What do you think are the initiatives that will make the most difference in making housing more affordable in the ACT?

Rebecca is a board member of Community Housing Canberra, an affordable housing company. She is also an active member of the ACT Greens and ran as a candidate in last year’s Territory election.

What’s Your opinion?

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5 Responses to
Housing affordability – it’s time to act
HiddenDragon 4:16 pm
20 Apr 17

The Land Rent Scheme is certainly better than nothing, but in some respects, it is symptomatic of just how costly housing has become, in that households with incomes of up to $160,000 p.a. (and higher when there are dependent children) need to be given the option of renting land, because “buying” it is unaffordable.

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Rachel Moore 6:46 pm
20 Apr 17

Great article Rebecca! I think Canberra needs to keep having this conversation until we get it right. MyHome, Common Ground, and HomeGround are all amazing initiatives in the ACT.
But I think though there is something being left out of the conversation in relation to housing. The cost of living. Bills, food and entertainment.

You can’t buy a coffee in Canberra for under $4 in most cafes. Add any variation to a traditional coffee, such as changing the milk and the $4 quickly turns into $6. A simple sandwich costs the best part of $15 and a special meal in a restaurant with a loved one almost requires a small banking loan.

I think we have lots of people in Canberra who make ok money, but the cost of living is just too high. Have a scan around your local Woolworths or Coles, then go to someone else’s local Woolworths or Coles. Identical items are different prices. Look again at that same item in another city and the price is again different. Just to get an electrician to come to your house to fix an essential house hold item such as heating often requires a $150 call out fee. That doesn’t cover labor. Just a call out fee.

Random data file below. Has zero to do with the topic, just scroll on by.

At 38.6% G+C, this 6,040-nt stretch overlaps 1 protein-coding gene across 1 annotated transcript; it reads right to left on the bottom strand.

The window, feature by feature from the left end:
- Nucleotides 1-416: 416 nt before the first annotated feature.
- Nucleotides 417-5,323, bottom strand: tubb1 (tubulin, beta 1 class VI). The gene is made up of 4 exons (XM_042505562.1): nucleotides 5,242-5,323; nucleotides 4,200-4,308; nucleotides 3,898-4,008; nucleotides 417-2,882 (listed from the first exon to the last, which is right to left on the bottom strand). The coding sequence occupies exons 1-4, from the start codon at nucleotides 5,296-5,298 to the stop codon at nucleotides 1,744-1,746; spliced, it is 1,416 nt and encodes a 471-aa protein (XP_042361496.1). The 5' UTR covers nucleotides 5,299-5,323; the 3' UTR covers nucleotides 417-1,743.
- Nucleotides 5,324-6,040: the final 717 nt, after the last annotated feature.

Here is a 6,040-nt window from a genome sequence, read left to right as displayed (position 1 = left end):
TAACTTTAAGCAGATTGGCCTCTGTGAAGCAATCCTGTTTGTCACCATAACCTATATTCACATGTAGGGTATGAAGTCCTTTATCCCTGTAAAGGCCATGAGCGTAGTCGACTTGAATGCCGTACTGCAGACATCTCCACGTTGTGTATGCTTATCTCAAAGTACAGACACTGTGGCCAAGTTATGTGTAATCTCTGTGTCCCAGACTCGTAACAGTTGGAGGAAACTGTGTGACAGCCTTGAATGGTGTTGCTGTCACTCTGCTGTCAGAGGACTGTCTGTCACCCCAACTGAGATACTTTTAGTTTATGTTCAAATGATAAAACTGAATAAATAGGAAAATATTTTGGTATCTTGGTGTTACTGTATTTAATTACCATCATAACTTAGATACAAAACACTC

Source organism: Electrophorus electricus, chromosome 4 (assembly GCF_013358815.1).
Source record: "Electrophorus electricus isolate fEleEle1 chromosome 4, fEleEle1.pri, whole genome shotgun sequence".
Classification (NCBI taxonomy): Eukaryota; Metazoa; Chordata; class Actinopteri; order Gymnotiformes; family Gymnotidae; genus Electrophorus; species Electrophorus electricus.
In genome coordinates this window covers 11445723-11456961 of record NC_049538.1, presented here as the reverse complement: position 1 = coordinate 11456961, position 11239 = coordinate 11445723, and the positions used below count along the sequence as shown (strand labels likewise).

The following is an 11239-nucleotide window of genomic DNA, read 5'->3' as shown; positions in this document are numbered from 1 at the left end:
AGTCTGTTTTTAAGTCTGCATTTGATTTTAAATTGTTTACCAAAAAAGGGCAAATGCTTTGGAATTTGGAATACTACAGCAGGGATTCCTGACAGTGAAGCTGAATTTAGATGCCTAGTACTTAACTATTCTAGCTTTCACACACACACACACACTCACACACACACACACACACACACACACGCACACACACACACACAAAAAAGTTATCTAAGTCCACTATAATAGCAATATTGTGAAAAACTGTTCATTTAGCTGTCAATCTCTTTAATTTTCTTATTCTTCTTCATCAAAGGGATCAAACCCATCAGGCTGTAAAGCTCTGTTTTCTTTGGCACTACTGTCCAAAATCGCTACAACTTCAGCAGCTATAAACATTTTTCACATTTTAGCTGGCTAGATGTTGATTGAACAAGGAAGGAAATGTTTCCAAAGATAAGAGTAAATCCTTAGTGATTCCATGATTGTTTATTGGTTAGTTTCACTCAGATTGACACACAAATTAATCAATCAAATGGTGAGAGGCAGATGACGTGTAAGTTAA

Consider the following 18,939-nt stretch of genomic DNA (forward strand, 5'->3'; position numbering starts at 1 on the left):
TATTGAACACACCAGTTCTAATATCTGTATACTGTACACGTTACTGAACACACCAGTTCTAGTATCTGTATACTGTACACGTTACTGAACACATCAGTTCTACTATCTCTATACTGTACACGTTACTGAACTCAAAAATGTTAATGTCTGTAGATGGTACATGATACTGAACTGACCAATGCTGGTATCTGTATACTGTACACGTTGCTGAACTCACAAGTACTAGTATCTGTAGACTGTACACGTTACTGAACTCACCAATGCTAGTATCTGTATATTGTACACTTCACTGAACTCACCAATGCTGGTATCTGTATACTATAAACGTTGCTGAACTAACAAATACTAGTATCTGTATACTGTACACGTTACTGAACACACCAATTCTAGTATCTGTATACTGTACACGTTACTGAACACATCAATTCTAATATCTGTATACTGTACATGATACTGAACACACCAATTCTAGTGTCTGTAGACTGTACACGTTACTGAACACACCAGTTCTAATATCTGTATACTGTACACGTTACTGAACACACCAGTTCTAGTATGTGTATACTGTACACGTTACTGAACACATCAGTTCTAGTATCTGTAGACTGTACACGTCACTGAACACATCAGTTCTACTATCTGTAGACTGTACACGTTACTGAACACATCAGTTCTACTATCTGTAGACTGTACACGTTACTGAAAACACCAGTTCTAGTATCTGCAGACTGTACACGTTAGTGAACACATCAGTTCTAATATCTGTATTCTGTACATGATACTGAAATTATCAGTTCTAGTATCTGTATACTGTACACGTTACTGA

I hope that this conversation continues to transform into a positive one. Everyone deserves a place they feel safe and to feel like they belong. Stable housing does this.

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pdpd 8:28 pm
20 Apr 17

Just had a look at allhomes

Checking out Queanbeyan I see they have 84 properties for sale that are under $300,000, of which 22 properties are under $200,000. Many of these properties are renovated. One has a communal swimming pool.

There are still properties in Canberra under $400,000 if folks are happy to live out in West Belco or the Deep South.

If people are looking for their first home, they should not be afraid to live amongst people who happen to be working class or recently arrived from overseas. If you make an effort to mingle amongst people who aren’t middle class, you’ll find your new neighbours to be interesting and decent.

Put it this way, if you are looking for a home that has mature oak trees planted on wide grasses footpaths, forget it! Leave the inner north and south to the wealthy and privileged elites. They are pretty boring folk when you scratch the surface.

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Glynis Quinlan 9:44 pm
20 Apr 17

The rate of homelessness in the ACT is an absolute tragedy. Whatever else we do as a city, we need to make sure the most vulnerable are looked after. People can go down hill so quickly and it’s heartbreaking to think that so many children and young people make up those homelessness ‘statistics’. Can the government please consider putting less important things on hold and instead provide more funding for homeless services.

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emd 11:28 pm
20 Apr 17

There are lots of good programs out there to provide affordable housing to low income people, and the evidence is pretty clear that negative gearing and CGT discounts are inflating the cost of rental housing for the benefit of corporations and super funds. The only thing missing seems to be political will to actually do something about it, instead of just telling everyone to work harder/save more/buy further away from where they have jobs/schools/family.